Hilonim vs. Everybody Else
The Zionist revolutionary reordering of Jewish identity that characterizes the Hilonim, but not the other groups, is in sharp relief in the Pew survey results. Thus, in regard to the question of the nature of Jewish identity, the Hilonim stand out in their understanding that Jewish identity is mainly a matter of national belonging and culture. Only 17 percent think that it has to do with religion at all. This is in stark contrast to all the other identity groups. Among the Haredim, 70 percent think it is solely a matter of religion and another 27 percent think it involves religion and national and cultural identity. Among the Datiim, 85 percent think it is either a matter of religion or a combination of religion and national identity; and even among Masoratim a clear majority (58 percent) think it is a matter of religion or a combination of religion and national belonging. The Hilonim also stand out dramatically in regard to how Israelis see the relationship between “Israeliness” and “Jewishness” as components of their collective identity. Again, it is only among the Hilonim that a clear majority (59 percent) see themselves as Israeli first and Jewish second. All the other groups – Haredim, Datiim and Masoratim – see themselves as Jewish first, by a large or clear majority. For Hilonim, being Israeli is the primary aspect of their collective identity, one might even say that being Israeli is their Jewish identity. It is important to stress that for most Hilonim being Israeli means being Jewish-Israeli. They do not include in their concept of Israeliness the Arab citizens of Israel. For Hilonim, being “Jewish” in contrast refers to the traditional-Galuti-Diaspora mode of Jewish being, with which they don’t identify and even reject. Hence it is secondary to their primary Jewish-Israeli identification.
However, it must be stressed that Hilonim, like all other Israeli Jews, feel Jewish pride and connection. Eighty-eight percent say they are proud to be Jewish, and 81 percent feel a strong sense of belonging to the Jewish people. (Among the other groups, both Jewish pride and Jewish belonging exceed 90 percent.) Yet this sense of connection seems to be related, at least in part, to the potential of every Jew to become an Israeli. Like the other groups, 98 percent of Hilonim agree that all Jews have the right to citizenship in Israel. At the same time, they seem to be less interested and connected to these Jews in their current state. In contrast to the other identity groups, only 43 percent of Hilonim feel a special responsibility to take care of Jews in need (at least 60 percent of Masoratim and Datiim; and 753 percent Haredim do).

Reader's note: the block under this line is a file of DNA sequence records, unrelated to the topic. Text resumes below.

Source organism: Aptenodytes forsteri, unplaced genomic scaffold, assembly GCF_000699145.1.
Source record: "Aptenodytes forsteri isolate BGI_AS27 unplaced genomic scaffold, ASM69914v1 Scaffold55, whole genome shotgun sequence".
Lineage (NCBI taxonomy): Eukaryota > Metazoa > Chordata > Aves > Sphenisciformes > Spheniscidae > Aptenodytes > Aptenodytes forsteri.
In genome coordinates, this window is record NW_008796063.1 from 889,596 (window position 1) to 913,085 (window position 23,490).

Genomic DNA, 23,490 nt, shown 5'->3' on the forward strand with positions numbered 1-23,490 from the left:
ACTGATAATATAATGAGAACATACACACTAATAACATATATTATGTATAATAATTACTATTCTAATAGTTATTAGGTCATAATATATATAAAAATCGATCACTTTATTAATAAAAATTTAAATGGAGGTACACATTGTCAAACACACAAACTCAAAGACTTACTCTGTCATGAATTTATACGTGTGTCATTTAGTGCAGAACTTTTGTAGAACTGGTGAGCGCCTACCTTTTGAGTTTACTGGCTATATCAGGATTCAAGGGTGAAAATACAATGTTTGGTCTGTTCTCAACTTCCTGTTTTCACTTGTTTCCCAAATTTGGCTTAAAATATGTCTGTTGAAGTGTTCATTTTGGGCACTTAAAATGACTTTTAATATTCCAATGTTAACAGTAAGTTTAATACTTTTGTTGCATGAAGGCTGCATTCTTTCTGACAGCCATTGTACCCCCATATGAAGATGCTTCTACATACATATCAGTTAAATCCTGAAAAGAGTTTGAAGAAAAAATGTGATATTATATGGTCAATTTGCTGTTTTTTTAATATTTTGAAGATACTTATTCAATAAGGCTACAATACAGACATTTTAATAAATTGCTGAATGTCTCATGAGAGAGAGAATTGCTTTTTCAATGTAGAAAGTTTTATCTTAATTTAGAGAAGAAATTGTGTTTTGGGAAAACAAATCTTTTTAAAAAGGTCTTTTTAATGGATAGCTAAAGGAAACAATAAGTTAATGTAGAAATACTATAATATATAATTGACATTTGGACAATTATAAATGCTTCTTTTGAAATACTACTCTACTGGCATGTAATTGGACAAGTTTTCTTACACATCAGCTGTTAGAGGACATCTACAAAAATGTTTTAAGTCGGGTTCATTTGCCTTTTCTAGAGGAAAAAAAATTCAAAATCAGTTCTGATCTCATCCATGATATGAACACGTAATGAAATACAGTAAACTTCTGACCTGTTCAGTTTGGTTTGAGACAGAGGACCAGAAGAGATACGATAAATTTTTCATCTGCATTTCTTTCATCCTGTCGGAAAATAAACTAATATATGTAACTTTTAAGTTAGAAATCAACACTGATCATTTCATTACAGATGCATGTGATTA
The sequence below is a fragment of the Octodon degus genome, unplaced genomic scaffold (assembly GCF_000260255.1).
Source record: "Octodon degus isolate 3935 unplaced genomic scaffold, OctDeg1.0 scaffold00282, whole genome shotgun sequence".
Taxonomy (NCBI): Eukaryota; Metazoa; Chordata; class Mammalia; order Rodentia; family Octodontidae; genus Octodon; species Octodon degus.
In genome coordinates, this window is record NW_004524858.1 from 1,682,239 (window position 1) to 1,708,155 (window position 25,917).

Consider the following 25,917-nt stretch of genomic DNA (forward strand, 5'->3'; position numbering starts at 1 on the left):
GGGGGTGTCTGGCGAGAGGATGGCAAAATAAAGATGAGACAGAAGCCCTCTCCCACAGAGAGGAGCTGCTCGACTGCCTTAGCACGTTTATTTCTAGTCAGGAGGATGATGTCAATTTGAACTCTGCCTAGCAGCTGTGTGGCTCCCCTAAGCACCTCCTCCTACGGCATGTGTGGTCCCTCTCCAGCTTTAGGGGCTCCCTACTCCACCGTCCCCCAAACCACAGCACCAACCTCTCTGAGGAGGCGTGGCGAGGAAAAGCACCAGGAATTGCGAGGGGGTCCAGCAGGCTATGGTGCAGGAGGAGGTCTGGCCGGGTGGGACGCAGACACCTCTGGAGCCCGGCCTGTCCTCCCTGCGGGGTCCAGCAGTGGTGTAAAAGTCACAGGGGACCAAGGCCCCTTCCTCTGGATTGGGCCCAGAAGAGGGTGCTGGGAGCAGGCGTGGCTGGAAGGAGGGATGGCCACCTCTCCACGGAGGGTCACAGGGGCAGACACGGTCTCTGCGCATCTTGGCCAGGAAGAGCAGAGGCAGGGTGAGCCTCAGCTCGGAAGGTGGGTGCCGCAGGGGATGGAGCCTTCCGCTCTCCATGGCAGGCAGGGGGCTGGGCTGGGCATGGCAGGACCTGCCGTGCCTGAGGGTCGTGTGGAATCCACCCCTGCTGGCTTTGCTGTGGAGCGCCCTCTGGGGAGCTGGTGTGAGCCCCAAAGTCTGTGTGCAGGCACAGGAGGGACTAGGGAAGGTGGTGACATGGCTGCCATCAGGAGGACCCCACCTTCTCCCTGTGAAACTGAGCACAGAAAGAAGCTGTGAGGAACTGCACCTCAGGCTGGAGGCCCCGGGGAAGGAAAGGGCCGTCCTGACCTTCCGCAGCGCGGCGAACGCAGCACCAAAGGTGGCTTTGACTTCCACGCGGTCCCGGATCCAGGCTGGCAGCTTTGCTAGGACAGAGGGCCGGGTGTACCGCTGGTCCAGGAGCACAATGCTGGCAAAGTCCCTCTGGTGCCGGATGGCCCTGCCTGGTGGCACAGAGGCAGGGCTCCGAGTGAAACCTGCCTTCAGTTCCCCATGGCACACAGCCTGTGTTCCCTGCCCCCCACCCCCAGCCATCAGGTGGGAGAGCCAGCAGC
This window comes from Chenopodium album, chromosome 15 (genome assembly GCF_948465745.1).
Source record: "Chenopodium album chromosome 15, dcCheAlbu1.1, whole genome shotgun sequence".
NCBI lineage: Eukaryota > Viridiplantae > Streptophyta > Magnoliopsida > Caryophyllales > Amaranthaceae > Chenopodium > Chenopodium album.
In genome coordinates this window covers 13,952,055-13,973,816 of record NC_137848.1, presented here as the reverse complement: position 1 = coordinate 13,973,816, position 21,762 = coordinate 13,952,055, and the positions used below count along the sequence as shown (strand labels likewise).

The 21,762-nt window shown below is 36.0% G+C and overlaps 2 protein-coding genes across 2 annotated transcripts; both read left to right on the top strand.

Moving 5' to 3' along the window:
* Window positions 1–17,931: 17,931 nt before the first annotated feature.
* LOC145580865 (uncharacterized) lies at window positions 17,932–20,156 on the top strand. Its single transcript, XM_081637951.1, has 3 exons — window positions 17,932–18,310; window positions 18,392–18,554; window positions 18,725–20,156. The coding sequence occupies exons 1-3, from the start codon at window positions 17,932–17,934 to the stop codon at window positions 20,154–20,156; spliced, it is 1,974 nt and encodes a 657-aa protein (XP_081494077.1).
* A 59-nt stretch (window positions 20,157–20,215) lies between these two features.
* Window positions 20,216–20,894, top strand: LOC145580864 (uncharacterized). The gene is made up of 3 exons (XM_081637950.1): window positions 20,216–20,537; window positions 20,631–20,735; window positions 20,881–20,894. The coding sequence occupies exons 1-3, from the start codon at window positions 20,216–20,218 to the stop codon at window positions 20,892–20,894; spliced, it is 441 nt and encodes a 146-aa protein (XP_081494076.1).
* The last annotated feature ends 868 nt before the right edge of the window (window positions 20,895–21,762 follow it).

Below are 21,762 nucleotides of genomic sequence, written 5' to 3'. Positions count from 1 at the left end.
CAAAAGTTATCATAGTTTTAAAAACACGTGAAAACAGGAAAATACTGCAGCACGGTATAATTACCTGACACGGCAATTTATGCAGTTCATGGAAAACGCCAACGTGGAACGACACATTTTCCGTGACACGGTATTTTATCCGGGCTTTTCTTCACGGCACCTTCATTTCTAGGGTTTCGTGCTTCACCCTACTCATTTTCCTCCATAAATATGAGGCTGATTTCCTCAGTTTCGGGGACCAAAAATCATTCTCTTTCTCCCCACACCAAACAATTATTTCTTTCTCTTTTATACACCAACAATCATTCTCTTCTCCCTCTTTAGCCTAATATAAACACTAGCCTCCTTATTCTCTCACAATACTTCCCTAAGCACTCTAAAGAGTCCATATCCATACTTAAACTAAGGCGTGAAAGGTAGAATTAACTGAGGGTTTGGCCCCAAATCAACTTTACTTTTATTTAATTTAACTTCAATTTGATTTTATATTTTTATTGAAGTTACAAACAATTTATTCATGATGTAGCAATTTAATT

As Pew points out, few Israelis say that they have no religion (p.66). This includes Hilonim. But the Jewish religion to which they adhere does not define their Jewishness. Hence, it is not very important. Only 2 percent of Hilonim see religion as very important. In contrast, a vast majority of Haredim and Datiim claim that religion is very important (96 and 85 percent respectively); and among Masoratim, 83 percent think it’s very or somewhat important (among Hilonim, only 19 percent think religion is somewhat important).
Not only do Hilonim think religion is not very important, only 28 percent of them think being Jewish is very important. Again, this is very different than among the other groups. Among Haredim and Datiim, over 90 percent think being Jewish is very important; 68 percent of Masoratim do. We suggest that this is the result of the fact that for Hilonim being Jewish aside from being Israeli does not carry much meaningful content, and of the “framework” nature of Jewish identity as national identity among Hilonim. Unlike in the Diaspora where Jewish identification has to be achieved (by going to synagogue, lighting Hanukkah candles, participating in a Salute to Israel Parade, etc.), being Jewish in Israel is a given by virtue of the political and linguistic framework in which one is immersed. If one were to change the framework (say by moving to New Zealand) one would change (over time) his national identity. Being Jewish for Hilonim is less a state that one strives for (and hence is “important”), and more of a given that is equivalent to other national identities that are also conferred through participation in political and linguistic frameworks. (That is, if they were in France they would be French. They happen to be in Israel so they are Jewish.)
To the extent that “being Jewish” is understood as an obligation one satisfies (and not a neutral given social fact), the one practice Hilonim do think is essential, and, hence, important to Jewishness is “remembering the Holocaust.” Again, because they don’t think of Jewish identification primarily as something that must be achieved, most Hilonim don’t even think of living in Israel as essential to achieving Jewishness. Unlike the Datiim, of whom 54 percent answered that it is essential to being Jewish, and the Masoratim, of whom 42 percent thought so; only 23 percent of Hilonim thought that living in Israel is essential.